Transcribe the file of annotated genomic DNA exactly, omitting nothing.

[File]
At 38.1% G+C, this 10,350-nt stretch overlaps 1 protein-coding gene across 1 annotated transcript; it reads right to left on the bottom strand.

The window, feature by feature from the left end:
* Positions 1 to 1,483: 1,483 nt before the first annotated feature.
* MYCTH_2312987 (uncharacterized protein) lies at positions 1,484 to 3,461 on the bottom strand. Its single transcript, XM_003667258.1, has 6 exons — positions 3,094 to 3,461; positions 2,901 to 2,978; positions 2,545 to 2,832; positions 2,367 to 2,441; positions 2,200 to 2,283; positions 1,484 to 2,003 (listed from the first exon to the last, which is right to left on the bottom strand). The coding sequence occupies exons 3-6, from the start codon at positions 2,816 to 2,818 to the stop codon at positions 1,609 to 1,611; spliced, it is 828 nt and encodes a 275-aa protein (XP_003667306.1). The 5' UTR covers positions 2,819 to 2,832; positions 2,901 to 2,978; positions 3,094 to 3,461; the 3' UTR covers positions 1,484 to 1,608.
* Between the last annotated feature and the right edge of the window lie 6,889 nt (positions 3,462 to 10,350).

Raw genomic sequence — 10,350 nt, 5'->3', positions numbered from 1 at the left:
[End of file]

At 38.1% G+C, this 10,350-nt stretch overlaps 1 protein-coding gene across 1 annotated transcript; it reads right to left on the bottom strand.

The window, feature by feature from the left end:
* Positions 1 to 1,483: 1,483 nt before the first annotated feature.
* MYCTH_2312987 (uncharacterized protein) lies at positions 1,484 to 3,461 on the bottom strand. Its single transcript, XM_003667258.1, has 6 exons — positions 3,094 to 3,461; positions 2,901 to 2,978; positions 2,545 to 2,832; positions 2,367 to 2,441; positions 2,200 to 2,283; positions 1,484 to 2,003 (listed from the first exon to the last, which is right to left on the bottom strand). The coding sequence occupies exons 3-6, from the start codon at positions 2,816 to 2,818 to the stop codon at positions 1,609 to 1,611; spliced, it is 828 nt and encodes a 275-aa protein (XP_003667306.1). The 5' UTR covers positions 2,819 to 2,832; positions 2,901 to 2,978; positions 3,094 to 3,461; the 3' UTR covers positions 1,484 to 1,608.
* Between the last annotated feature and the right edge of the window lie 6,889 nt (positions 3,462 to 10,350).

Raw genomic sequence — 10,350 nt, 5'->3', positions numbered from 1 at the left: